Archaeology, Blogging, and Community

This past week, I’ve slowly worked on an article for a special issue of Internet Archaeology that will focus on blogging and archaeology. My article, co-authored with Andrew Reinhard, the Director of Publications of the American School of Classical Studies at Athens, looks at how blogging in the field of archaeology had contributed new directions to traditional, academic publishing.

We’ve split the article into two parts, with me contributing the first two sections. I’ve been working on the first section over the past couple of weeks. It sought to articulate how the blogging community among archaeologists constitutes a community of practice. Over the past decade archaeological bloggers have come to act in certain ways that actively constitute the production and reproduction of a community. The most simple example of this is the practice of using hyperlinks to provide connections between blog posts (or a blog post and other online content). This not only is a shared practice among bloggers, but explicitly creates links that represent the relationship between various locations of content on the web. The oft-mocked term blogosphere reflects the concept of a blogging community by evoking the universalizing metaphor of the sphere for the world (and also, perhaps, recognizing the organic nature of the blogging environment).

In earlier days, blogrolls forged explicit links between members of the blogging community, but the practice of maintaining an active list of blogs on related topics has gone into decline. In fact, some major blogging platforms have stopped supporting this feature. I can recall, however, surfing the blogosphere by jumping from one blogs blogroll to the next. RSS readers – like the late, lamented Google Reader, largely replaced the blogroll by taking the space for aggregating related content (or the space of articulating the blogging community) from the space of the content provider (the blogger) to the consumer (the reader). That being said, aggregators, like Tom Elliot’s Maia, continue to provide a curated point of access to the archaeological blogosphere.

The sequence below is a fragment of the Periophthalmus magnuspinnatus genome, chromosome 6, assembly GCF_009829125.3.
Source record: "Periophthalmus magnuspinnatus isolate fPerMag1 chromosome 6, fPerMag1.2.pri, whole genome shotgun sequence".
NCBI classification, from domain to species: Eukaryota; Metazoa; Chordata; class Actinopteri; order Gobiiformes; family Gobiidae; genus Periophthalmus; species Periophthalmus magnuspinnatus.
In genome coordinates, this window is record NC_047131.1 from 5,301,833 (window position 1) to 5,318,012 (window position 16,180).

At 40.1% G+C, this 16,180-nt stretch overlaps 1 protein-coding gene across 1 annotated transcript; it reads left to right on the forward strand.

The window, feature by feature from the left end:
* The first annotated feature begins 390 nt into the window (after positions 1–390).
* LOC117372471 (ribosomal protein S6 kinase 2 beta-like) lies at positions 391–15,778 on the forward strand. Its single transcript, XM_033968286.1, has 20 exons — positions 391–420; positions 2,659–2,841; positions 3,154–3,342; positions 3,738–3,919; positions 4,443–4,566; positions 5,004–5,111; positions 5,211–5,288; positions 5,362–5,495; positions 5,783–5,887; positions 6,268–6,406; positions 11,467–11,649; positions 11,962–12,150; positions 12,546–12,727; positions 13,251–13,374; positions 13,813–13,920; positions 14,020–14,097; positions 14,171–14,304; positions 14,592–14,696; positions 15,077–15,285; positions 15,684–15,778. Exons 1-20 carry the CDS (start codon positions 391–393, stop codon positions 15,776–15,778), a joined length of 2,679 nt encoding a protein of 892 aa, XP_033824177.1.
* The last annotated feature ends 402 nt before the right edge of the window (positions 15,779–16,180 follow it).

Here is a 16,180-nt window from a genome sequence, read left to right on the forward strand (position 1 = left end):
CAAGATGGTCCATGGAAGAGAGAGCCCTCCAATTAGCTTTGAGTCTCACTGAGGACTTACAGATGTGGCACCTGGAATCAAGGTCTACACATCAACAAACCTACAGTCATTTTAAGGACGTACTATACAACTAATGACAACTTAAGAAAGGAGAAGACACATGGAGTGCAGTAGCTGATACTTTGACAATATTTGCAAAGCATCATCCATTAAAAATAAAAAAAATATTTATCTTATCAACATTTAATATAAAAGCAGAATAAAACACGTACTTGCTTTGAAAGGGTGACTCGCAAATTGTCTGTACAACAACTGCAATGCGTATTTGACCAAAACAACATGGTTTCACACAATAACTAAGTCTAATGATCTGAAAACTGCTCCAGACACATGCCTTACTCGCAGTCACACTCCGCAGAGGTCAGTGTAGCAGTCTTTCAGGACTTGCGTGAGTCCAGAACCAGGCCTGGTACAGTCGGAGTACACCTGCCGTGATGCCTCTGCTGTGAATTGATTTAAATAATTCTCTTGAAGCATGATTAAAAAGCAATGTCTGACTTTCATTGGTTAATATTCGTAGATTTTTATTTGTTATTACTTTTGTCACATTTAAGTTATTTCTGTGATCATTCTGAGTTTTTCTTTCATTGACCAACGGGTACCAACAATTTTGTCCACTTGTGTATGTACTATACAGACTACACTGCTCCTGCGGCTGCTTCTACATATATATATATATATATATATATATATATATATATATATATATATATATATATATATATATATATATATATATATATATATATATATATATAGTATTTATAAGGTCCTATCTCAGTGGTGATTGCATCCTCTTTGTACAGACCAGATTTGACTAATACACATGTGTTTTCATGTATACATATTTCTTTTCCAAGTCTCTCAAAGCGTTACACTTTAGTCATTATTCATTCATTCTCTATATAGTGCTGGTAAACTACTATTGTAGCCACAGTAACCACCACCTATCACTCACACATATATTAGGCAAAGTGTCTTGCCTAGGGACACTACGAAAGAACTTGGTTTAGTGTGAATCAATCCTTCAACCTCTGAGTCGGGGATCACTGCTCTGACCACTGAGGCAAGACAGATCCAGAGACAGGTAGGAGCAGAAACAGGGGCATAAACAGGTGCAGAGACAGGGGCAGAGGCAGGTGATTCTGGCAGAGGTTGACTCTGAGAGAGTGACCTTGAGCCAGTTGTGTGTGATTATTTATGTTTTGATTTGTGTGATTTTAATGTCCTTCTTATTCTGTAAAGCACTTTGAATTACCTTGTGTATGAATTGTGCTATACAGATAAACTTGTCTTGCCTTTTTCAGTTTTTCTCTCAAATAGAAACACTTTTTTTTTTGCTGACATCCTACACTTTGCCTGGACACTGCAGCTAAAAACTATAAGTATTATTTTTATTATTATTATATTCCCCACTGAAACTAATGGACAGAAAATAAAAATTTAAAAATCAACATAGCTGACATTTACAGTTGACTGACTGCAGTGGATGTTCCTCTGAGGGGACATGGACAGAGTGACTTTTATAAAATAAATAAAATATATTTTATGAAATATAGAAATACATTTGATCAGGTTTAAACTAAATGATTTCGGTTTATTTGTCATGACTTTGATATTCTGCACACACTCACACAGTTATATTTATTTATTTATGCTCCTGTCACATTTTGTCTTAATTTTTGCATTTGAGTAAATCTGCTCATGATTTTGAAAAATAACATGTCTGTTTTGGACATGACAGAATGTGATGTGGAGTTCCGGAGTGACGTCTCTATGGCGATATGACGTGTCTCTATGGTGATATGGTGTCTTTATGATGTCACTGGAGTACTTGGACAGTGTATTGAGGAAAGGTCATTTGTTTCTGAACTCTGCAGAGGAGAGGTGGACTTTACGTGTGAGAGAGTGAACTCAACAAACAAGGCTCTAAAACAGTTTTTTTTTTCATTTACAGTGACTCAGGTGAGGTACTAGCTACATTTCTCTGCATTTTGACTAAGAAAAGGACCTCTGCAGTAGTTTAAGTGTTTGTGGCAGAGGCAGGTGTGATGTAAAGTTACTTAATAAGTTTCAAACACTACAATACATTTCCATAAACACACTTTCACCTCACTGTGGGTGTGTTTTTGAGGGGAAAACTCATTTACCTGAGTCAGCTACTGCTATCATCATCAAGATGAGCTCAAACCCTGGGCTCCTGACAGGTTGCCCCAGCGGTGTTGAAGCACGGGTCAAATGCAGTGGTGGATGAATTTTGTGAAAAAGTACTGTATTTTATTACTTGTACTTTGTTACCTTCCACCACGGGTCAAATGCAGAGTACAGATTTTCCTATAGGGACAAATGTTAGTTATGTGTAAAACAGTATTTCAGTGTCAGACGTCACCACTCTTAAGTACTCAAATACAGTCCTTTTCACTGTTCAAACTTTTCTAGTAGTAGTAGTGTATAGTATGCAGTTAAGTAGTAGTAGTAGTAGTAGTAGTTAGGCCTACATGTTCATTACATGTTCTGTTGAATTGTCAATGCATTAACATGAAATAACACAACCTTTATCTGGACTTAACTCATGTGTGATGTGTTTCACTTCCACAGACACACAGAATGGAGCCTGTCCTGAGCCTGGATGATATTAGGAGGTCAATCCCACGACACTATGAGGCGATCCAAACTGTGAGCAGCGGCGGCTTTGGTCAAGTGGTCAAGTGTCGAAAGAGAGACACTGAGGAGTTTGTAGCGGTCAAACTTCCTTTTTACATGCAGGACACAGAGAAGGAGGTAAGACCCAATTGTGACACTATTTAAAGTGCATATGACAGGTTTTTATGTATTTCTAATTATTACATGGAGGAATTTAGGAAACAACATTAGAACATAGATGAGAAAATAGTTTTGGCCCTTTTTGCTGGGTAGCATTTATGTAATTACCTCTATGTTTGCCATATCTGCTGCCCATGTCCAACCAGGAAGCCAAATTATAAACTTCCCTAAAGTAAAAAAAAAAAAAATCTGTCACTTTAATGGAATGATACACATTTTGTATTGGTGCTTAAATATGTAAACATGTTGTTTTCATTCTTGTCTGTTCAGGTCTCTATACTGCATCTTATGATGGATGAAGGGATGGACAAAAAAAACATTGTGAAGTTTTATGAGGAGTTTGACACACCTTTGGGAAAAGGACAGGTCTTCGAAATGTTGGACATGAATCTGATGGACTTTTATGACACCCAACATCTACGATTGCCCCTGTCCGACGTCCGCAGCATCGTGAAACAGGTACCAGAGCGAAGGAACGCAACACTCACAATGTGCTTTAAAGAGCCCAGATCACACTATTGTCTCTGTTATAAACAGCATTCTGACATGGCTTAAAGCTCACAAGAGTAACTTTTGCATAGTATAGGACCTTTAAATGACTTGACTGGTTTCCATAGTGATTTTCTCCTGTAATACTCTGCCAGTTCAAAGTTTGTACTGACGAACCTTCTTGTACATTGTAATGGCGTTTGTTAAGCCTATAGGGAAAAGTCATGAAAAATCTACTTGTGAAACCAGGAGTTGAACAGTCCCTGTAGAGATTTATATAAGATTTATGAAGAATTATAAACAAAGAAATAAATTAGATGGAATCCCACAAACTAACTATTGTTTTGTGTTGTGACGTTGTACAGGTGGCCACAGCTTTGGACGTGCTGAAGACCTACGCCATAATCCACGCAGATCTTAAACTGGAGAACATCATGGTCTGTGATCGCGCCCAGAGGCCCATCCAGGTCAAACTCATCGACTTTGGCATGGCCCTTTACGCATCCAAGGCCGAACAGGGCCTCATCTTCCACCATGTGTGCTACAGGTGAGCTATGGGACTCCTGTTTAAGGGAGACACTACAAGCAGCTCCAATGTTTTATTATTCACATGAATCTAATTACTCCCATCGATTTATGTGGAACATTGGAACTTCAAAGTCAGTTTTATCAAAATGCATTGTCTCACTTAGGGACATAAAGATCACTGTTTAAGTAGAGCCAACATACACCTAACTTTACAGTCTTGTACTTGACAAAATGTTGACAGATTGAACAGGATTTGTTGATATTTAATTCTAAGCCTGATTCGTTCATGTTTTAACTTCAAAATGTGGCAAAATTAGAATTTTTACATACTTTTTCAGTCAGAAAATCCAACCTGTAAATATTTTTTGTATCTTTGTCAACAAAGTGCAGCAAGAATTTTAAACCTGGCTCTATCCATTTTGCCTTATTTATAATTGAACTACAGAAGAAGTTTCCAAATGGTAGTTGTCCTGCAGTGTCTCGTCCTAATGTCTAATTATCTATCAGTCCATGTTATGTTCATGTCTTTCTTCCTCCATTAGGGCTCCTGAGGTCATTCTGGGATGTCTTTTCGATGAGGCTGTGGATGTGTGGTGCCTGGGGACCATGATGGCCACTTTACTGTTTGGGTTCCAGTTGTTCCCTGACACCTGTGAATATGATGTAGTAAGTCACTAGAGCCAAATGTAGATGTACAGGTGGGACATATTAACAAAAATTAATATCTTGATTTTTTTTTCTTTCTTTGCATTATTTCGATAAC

The practice of commenting on blogs has also provided a space for the interaction among members of a broadly construed blogging community. Unfortunately (I suppose), comments fields on academic blogs have tended to be fairly deserted. A recurring complaint among academic bloggers is that they have so few commenters on their work. In my assessment, much of this has to do with the rather circumscribed space of the individual blog. The archaeological community remains relatively small and the loyal readership of any particular archaeological blog smaller still. More than that, compared to contemporary social media sites, the relative infrequency of posts and the fairly small audience on an academic blog creates a situation where the opportunities for comments and conversation remain few and far between. In other words, the structure of the blogging community provides only a modest space for communities to develop through commenting (except in particular, exceptional circumstances).

Social media space is instructional for academic bloggers. The size of a networked audience and the regularity (and diversity) of posts has created a new space for conversation and commenting largely replacing the comments section on a blog. The multiple points of entry, formally structured relationships between commenters, and the sustained activity alone conspires to encourage conversation in the same way that the informal space at the hotel bar during a busy conference often produced more useful insights than the formal period of content at the end of a panel.

Archaeological blogs represent a particular situation for content distribution on the web. In the blogging world, then communities of practice developed not through the staccato burst of daily interaction in comment feeds, but through the development of linked content. With the social media providing a space of interaction and conversation, the blog represents a platform for communicating academic ideas and for the engagement with dynamic linked content. 

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